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Posted by on Jul 15, 2013 in Bootcamp, Stars and Stamps | 10 comments

Get your Priorities Straight (Choosing a Major, Minor & Accent Color)

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Hello everyone and welcome to the July Bootcamp! It’s hard to believe we’re half way through the year and already on our 7th Bootcamp. This month we’re going to delve back into the topic of color. If you missed the very first Bootcamp in January where we talked about the Color Wheel, how colors relate to each other and how you can use it to help you choose effective color combinations you can check it out here.

When it comes to color one of the most common questions is ‘How Many Colors Should I use in My Design’? As you might guess there really is no right answer to this question and an experienced designer can get away with almost any number of colors, but generally speaking the risk of combining too many colors and ending up with a busy or chaotic result is much greater than using too few colors. As you may recall from the ABC’s of Color Bootcamp it’s completely possible to make a good design using variations (tints, tones and shades) of a single hue and this Monochromatic Color Harmony is one of the easiest to manage. It’s also interesting to note that the CAS (clean and simple) designs many of us admire often contain only 2-3 colors.

A three color combination is a good starting point for any design. It’s enough to create variation and give a design visual interest but still easy to manage. Once you’ve chosen your colors you won’t want to use them in equal amounts so you’ll need to prioritize them and assign each one the role of Major, Minor or Accent color. There is a simple and time-tested rule to distributing them that is referred to as the 60-30-10 Formula (or rule). The numbers refer to the percentage of each color you’ll want to use. The Major Color should cover about 60% of the space which will unifying the design. By then adding about 30% of the Minor Color you will create contrast and visual interest and finally using about 10% of the Accent Color will provide finishing touches and define details in your design. As is the case with all the concepts we’ve talked about you will see them applied to most every design discipline and this rule is very commonly used and discussed in the home decorating industry too.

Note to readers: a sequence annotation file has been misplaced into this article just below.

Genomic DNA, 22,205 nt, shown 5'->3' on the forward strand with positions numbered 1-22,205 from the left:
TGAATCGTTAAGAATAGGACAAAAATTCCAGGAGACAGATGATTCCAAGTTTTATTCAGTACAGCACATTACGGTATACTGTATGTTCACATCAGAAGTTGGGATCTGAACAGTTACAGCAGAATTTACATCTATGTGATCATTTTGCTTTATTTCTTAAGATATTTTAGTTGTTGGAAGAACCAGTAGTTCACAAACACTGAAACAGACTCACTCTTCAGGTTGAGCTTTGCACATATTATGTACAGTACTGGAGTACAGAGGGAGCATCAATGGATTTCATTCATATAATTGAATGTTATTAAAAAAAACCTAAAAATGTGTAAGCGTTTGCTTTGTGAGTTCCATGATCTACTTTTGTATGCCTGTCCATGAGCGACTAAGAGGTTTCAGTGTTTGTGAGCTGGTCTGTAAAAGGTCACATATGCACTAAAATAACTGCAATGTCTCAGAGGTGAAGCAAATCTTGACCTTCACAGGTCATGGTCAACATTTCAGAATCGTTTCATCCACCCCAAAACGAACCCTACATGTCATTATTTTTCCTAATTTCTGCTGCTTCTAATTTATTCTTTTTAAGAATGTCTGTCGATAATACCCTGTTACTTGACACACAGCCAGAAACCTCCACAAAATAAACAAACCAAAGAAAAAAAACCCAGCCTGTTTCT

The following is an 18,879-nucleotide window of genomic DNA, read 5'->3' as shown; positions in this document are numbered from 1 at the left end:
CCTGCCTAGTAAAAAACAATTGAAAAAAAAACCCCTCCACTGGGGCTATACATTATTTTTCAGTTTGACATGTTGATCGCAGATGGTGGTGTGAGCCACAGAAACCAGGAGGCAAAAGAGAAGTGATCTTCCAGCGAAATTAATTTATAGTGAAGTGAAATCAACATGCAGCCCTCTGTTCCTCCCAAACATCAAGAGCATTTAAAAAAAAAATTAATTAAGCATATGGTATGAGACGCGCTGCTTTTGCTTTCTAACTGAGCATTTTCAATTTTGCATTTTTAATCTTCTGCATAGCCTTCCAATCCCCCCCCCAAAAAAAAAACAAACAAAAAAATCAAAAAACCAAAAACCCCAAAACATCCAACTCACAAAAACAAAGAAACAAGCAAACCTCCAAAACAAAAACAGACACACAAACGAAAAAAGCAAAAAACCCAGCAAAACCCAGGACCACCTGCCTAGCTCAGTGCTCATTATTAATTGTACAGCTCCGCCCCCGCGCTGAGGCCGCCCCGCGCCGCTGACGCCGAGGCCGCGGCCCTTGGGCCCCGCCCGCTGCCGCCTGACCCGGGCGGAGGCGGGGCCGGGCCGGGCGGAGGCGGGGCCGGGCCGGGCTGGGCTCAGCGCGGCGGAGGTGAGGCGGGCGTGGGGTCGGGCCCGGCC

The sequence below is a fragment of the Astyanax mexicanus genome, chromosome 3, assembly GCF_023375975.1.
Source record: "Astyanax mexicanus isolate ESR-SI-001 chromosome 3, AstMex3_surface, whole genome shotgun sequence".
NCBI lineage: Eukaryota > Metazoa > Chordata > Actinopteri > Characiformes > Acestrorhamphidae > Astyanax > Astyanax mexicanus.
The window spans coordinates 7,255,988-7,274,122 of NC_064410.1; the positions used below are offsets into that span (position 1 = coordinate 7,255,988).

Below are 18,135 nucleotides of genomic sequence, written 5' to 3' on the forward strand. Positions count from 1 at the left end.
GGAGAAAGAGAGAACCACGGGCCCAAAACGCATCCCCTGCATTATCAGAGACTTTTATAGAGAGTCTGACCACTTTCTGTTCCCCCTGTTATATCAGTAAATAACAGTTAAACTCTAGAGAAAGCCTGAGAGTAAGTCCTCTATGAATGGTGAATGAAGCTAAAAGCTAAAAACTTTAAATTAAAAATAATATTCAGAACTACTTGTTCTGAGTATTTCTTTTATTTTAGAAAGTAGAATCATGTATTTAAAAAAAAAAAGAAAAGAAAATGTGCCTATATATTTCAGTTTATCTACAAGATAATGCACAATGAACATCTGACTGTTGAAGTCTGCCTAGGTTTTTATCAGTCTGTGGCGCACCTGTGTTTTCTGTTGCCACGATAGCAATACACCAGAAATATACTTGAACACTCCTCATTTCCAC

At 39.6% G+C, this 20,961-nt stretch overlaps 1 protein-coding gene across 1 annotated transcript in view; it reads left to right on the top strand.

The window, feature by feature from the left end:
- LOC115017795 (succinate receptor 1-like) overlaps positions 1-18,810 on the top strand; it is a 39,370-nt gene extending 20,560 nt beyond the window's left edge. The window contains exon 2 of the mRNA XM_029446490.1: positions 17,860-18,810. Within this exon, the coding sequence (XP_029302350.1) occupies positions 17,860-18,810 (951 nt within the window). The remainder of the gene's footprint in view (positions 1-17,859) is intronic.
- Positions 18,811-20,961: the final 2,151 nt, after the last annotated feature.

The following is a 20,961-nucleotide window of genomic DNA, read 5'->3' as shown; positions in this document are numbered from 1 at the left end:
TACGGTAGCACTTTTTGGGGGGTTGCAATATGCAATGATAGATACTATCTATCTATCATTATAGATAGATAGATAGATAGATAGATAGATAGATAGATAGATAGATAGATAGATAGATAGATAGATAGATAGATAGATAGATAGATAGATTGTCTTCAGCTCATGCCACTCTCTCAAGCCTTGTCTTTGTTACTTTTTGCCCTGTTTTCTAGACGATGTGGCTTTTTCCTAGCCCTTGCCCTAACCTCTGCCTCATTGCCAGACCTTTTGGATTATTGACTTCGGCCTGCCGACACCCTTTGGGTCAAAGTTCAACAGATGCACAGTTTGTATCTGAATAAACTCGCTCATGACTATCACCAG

Let’s take a look at some card samples that apply the 60-30-10 rule to their colors. I have added a ‘color graph’ to the bottom of each of these to help illustrate the 60-30-10 color distirbution.


Penny Ward MMA

 Sample Card by Penny


julie MMA

 Sample Card by Julie


Yolanda MMA

Sample Card by Yolanda


Barb M. MMA

Sample Card by Barbara M.


dixie MMA

Sample Card by Dixie


barb MMA

Sample Card by Barb H.


Okay, so I suspect some of you will now ask… can I only use 3 colors in the 60-30-10 rule? My response would be that while there is some leeway and you could potentially add a small amount of another color if you needed it for contrast, the best way to make the formula work is to primarily stick with 3 colors in these approximate percentages. As you can see from these fabulous examples limiting your design to 3 colors can result in beautifully balanced, bold, crisp designs and really isn’t limiting at all.


MMA Color Combos



Your assignment is to choose one of the combinations used in the sample cards or choose from the additional mixes and create a card to share with everyone here.  You may link up more than once as long as the card relates directly to the lesson. Everyone who participates in the Design Bootcamp by linking up a card created for the class will receive a Class Summary in PDF format via email.


  1. thank you for this lesson-I am trying to learn more about design and I found this really informative

  2. Thank you Paula, this is a super informative lesson and will be a huge help in getting the right amount of colors for a cohesive design! This has got to be my favorite Boot Camp by far. Thanks to all of you ladies for the beautiful example cards!

  3. Paula, I am learning so much about good design from your Boot Camp posts! Thank you so much!! My beginning card making skills always grow from your lessons. ♡ Dawn

  4. Paula, Thanks for another wonderful lesson! And, thanks to OWH cardmakers for some fabulous sample cards.

  5. Thanks, Paula, for another great lesson. The samples are all wonderful and the “color graph” under the sample cards is really helpful.


  6. Thanks Paula, sooo very helpful. When I look at my cards that I really love, I can see the 60-10-30 in them! Now to remember the rule when my design just doesn’t click!

  7. I LOVE the bootcamps! This lesson is so easy to follow – the color charts make it simple to see how the principle works out in the cards. Great samples. This will help me keep my focus and not just jumble a lot of pretty colors together. Thanks!

  8. Paula, thank you for another super lesson! I think this is going to be beneficial to a lot of people, myself definitely included. 🙂
    Julie, I fondly remember the OWH sketch you used for your card because I made the samples for the sketch that week! 🙂
    I do have one question about the homework. Are we allowed to use a 3-color combo that isn’t listed, so long as we keep the 60-30-10 proportions?

  9. I had my cards already made but I thought they still followed the basic boot camp guidelines. Pink is the main color, but I used different patterned paper accented with black and white. Your examples were great!! Thanks for the great tips.

    • So sorry I don’t think anyone can access your image to comment Lisa. I can definitely see the pink but can’t give you any guidance as to proportions of 60/30/10 that we’re focusing in on for this bootcamp. Glad you enjoyed the lesson nonetheless.


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